Monday, August 31, 2015

Debussy and Baseball

Backstory: Sam, a baseball guy, is not a classical music fan. I, a classical music lover, struggle to understand his game.  It wouldn't appear that we have much in common. 

Except that he is my huge fan, and I am his.  

In honor of his 21st birthday, I am posting one of my favorite "Sam" stories.  Happy birthday, Sam. Thank you for teaching me one of the biggest rules for a successful life:  You have to be at bat to score.

From 2011
I listen to classical music in the car which, Sam says, makes his ears bleed. It’s kind of a dance. We get in the car. I turn on "Classical New England". Sam groans and changes the station. I hear “Ridin’ Solo,” and change the station again. Then I make a ridiculous, fictional statement about a pop celebrity, preferably a rap star.
“Did you know that Little Wayne –”

“Did you know that Little Wayne and the one he went to jail with, the one with a T in his name. Mr. T – "
“T.I. And they didn't go to jail together."
“Did you know they both grew up listening to classical music?”
“That’s not true.”
“It’s true. I read it on Rhapsody. And did you know that Lady Gaga went to medical school?”
“That’s not true.”
“You’re right. She went to Julliard.”

He changes the station to JYY and looks out the window, and I turn the station back to classical and tell him if he listened for just two minutes he’d be a fan, and he tells me you can’t do that because with a classical music station, there’s so much silence before and after the song, when nobody says or does anything, you don’t even know if the radio is on which is why it makes his ears bleed and he switches the station to 94.1 where they play California Gurls once every twenty-five minutes. I ask a question like, “Do they spell Girls with a “u” because of copyright issues with the Beach Boys?” He looks at me as though he's not sure we know each other. 

And yet, if he dominates the radio in the car, he’s made no attempt to change the station in the house, where classical music plays 24/7. 

At dinner one night, he looked up and said, “I like this one. What is it?”
“Claire de Lune by Debussy,” I said.
He nodded thoughtfully, then told me something about baseball which I understood after he drew diagrams on the back of many envelopes.

Now that Sam has a license and a vehicle, we’re rarely in the car together and I can listen to as much classical music as I want. Every so often, I feel the tug that comes with knowing my last child is home for only a year plus. When that happens, I scan the radio stations or turn to a disc Sam left behind, select one of his favorites, and listen until the light changes.

Maybe someday, a year and change from now, when he’s far away, Sam will feel a similar kind of tug and if he’s alone, maybe he’ll listen to a classical music station until the light changes and if he’s lucky, maybe he’ll hear Clair de Lune and remember that it’s Debussy. 

Probably he won’t remember the Debussy part. But maybe, soon after this happens, he’ll call home to talk about baseball.

And I will take notes, and remember all I can.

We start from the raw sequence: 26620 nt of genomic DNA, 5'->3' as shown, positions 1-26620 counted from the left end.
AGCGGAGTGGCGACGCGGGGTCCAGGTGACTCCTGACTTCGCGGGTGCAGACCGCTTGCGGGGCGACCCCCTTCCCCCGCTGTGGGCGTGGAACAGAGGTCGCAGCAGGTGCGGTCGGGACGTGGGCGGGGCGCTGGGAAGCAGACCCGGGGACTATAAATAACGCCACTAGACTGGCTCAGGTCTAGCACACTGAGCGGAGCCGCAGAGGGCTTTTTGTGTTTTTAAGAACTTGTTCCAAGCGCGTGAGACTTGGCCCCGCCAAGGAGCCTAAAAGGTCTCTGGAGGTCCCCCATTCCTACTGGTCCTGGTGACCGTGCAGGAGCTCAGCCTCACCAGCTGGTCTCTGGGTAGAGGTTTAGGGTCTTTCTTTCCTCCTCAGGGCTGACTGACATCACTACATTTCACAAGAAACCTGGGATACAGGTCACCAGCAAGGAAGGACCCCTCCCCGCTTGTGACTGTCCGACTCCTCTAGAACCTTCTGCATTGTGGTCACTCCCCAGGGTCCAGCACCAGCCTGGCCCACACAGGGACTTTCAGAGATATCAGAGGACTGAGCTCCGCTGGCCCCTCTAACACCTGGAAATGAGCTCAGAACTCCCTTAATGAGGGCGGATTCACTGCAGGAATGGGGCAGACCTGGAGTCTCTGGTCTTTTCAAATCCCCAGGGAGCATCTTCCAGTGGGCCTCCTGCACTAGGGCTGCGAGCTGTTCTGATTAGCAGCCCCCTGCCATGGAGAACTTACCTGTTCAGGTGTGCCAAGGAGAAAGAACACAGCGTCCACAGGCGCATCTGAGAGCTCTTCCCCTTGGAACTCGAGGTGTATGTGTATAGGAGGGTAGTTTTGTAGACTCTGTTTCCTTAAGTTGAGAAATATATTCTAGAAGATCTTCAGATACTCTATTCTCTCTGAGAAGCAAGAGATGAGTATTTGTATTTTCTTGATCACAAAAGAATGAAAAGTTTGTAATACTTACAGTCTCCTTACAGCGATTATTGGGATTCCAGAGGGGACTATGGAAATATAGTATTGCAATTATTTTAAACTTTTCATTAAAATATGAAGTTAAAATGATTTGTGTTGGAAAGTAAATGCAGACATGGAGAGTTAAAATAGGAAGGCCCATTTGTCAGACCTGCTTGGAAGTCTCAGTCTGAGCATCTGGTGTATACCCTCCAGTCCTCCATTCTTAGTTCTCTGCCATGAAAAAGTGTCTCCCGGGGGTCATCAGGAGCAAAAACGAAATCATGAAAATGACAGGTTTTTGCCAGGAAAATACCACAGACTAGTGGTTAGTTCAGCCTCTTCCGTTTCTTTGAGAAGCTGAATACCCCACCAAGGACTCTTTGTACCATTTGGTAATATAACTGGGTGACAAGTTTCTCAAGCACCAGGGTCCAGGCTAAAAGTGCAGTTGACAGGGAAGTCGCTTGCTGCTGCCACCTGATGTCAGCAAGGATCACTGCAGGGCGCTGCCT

Tuesday, August 18, 2015

Where do we keep the compressed air?

One of these things is not like the other
My laptop is whirring, which means there is a visit to the Geek Squad at Best Buy in my future, which means my mood is a C+ when it should be an A.
There will be a guy in a white shirt and black tie who, if he's like my last geek, will prefer computers to people. He will be behind the counter helping a customer when I arrive. When the customer leaves, the Best Buy guy will motion me forward with a blank facial expression. 
I will explain that there is a whirring noise and he will look puzzled and say, "What do you mean, 'whirring?'" And then I will have to either mimic the whir with a sound effect or say something like, "You know the sound a car makes when it's trying to accelerate uphill and then suddenly goes downhill again?" And he will say, "So, really, it's more of hum." 
So, thinking about this, I thought I'd first pose a DIY question to Google, and see what it could suggest: 
Why is my computer making a whirring noise? I typed.
Google came back with a few possibilities, including a clean-up of the laptop's backside for which I would need a screwdriver to remove the casing, and compressed air to blow all of Gus's writer-cat hair and my writer crumbs away. 
My husband and I have always been traditional in this way: he has guy things in his workshop I don't want to know about and I have girl things all over the house that I don't want to explain. It's good, it works. 
Our chores fall along the lines of inside stuff and outside stuff. I take care of the inside using products I can find easily, like Pledge and Windex.  He takes care of the outside using  things in his workshop that have dangerous parts and orange CAUTION! stickers that make me uncomfortable.
Back when we were June and Ward and he was traveling a lot, if I'd sent a text asking where we kept canned, compressed air, he would have called me and said "What are you doing and why do you need that?" 
And then I would have explained that I wanted to clean my laptop and he would have offered to do it when he got back and I would have said "No, you don't have to," and he would have said, "No, I have to clean mine anyway," etc.